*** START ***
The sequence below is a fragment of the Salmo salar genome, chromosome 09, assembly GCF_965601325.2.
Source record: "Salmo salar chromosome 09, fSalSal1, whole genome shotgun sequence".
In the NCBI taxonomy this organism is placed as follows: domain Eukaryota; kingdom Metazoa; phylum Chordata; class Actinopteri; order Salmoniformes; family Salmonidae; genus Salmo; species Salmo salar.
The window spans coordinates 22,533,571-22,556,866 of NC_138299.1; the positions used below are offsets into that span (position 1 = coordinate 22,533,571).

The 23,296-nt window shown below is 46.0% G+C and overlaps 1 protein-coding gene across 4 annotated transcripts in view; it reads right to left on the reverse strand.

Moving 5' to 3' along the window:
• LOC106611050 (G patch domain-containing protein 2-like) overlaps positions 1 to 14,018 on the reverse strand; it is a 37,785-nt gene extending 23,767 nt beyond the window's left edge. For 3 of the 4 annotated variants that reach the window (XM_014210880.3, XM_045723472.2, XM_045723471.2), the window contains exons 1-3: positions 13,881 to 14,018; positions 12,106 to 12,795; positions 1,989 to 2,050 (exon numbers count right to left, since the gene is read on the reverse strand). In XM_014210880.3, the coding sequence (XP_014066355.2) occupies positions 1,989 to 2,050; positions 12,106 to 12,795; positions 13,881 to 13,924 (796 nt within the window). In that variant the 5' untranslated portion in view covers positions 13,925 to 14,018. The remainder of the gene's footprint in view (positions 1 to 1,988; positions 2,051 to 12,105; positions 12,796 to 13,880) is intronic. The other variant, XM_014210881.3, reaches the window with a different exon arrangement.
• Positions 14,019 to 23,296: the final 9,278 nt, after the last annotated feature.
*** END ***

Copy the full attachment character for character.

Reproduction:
The sequence below is a fragment of the Salmo salar genome, chromosome 09, assembly GCF_965601325.2.
Source record: "Salmo salar chromosome 09, fSalSal1, whole genome shotgun sequence".
In the NCBI taxonomy this organism is placed as follows: domain Eukaryota; kingdom Metazoa; phylum Chordata; class Actinopteri; order Salmoniformes; family Salmonidae; genus Salmo; species Salmo salar.
The window spans coordinates 22,533,571-22,556,866 of NC_138299.1; the positions used below are offsets into that span (position 1 = coordinate 22,533,571).

The 23,296-nt window shown below is 46.0% G+C and overlaps 1 protein-coding gene across 4 annotated transcripts in view; it reads right to left on the reverse strand.

Moving 5' to 3' along the window:
• LOC106611050 (G patch domain-containing protein 2-like) overlaps positions 1 to 14,018 on the reverse strand; it is a 37,785-nt gene extending 23,767 nt beyond the window's left edge. For 3 of the 4 annotated variants that reach the window (XM_014210880.3, XM_045723472.2, XM_045723471.2), the window contains exons 1-3: positions 13,881 to 14,018; positions 12,106 to 12,795; positions 1,989 to 2,050 (exon numbers count right to left, since the gene is read on the reverse strand). In XM_014210880.3, the coding sequence (XP_014066355.2) occupies positions 1,989 to 2,050; positions 12,106 to 12,795; positions 13,881 to 13,924 (796 nt within the window). In that variant the 5' untranslated portion in view covers positions 13,925 to 14,018. The remainder of the gene's footprint in view (positions 1 to 1,988; positions 2,051 to 12,105; positions 12,796 to 13,880) is intronic. The other variant, XM_014210881.3, reaches the window with a different exon arrangement.
• Positions 14,019 to 23,296: the final 9,278 nt, after the last annotated feature.